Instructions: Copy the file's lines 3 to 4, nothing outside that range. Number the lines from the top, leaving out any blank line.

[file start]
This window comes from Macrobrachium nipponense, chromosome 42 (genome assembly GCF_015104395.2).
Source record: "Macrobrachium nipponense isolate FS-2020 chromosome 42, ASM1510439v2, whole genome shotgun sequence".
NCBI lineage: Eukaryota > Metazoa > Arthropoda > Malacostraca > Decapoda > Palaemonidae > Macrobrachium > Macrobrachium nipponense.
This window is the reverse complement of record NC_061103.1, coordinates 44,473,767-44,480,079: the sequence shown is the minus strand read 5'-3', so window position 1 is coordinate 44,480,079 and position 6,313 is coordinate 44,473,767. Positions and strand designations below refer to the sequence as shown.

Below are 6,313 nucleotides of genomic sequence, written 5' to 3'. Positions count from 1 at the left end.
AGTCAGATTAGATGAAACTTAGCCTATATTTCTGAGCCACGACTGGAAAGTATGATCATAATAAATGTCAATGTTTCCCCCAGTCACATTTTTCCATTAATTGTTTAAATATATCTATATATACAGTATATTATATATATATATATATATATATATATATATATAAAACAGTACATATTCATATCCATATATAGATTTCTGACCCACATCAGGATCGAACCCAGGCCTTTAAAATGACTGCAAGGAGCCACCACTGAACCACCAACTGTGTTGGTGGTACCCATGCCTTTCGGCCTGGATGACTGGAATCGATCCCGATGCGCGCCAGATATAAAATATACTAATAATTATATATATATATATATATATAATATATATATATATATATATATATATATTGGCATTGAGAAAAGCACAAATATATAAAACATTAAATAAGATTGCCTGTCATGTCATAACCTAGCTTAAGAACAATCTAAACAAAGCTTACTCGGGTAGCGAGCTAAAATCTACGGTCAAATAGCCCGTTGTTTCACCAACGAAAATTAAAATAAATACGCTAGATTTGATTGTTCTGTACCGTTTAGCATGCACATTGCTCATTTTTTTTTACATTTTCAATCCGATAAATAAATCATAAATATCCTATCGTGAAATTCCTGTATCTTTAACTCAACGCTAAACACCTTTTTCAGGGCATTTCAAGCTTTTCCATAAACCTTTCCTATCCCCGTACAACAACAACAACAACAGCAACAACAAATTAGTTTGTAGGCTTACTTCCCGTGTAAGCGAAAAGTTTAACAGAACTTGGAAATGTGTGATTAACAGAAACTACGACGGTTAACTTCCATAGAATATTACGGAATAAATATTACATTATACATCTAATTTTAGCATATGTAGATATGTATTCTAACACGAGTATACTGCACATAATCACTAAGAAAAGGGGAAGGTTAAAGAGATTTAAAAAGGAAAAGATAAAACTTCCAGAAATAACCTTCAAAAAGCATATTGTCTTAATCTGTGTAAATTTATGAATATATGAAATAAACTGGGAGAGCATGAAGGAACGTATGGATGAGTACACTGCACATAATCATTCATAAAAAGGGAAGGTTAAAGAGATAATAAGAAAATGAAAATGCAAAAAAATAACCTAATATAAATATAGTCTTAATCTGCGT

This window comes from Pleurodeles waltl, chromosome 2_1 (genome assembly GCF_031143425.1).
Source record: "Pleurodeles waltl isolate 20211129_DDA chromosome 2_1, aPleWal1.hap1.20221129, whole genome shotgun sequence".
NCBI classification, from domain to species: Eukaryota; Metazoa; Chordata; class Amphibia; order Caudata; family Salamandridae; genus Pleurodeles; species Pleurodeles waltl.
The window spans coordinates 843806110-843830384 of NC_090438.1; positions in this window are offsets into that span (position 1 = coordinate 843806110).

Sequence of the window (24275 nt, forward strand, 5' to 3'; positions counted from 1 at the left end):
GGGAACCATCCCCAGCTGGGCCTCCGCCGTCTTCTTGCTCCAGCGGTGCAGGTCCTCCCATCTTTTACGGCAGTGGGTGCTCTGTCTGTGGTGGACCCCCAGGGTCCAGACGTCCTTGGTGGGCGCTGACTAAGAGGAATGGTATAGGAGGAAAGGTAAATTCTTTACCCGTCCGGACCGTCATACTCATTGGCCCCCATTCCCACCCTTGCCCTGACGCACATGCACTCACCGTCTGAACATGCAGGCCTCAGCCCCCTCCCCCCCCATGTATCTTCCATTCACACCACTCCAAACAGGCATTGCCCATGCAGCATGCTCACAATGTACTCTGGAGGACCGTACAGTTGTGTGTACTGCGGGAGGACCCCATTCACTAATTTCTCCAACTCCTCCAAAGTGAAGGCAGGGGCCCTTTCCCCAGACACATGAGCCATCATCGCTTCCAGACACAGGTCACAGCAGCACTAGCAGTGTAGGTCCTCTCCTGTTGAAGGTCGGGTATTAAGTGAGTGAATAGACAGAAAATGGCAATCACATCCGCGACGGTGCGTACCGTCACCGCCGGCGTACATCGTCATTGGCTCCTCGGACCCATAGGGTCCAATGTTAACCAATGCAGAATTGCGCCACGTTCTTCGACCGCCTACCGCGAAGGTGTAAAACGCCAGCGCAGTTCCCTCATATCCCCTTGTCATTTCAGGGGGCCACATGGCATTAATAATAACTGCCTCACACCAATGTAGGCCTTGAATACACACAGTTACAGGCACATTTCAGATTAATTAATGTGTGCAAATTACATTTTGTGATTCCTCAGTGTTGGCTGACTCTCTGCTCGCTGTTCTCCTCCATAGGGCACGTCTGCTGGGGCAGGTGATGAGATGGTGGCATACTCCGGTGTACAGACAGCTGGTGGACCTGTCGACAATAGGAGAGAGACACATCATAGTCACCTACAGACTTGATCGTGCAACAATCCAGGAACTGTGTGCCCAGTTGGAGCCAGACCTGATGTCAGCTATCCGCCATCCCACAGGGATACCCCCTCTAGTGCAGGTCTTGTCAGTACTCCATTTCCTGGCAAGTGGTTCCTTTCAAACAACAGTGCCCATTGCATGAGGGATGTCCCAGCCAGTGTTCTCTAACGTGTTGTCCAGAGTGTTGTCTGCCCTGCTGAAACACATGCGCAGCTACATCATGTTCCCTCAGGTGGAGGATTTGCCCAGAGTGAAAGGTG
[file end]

NCBI lineage: Eukaryota > Metazoa > Arthropoda > Malacostraca > Decapoda > Palaemonidae > Macrobrachium > Macrobrachium nipponense.
This window is the reverse complement of record NC_061103.1, coordinates 44,473,767-44,480,079: the sequence shown is the minus strand read 5'-3', so window position 1 is coordinate 44,480,079 and position 6,313 is coordinate 44,473,767. Positions and strand designations below refer to the sequence as shown.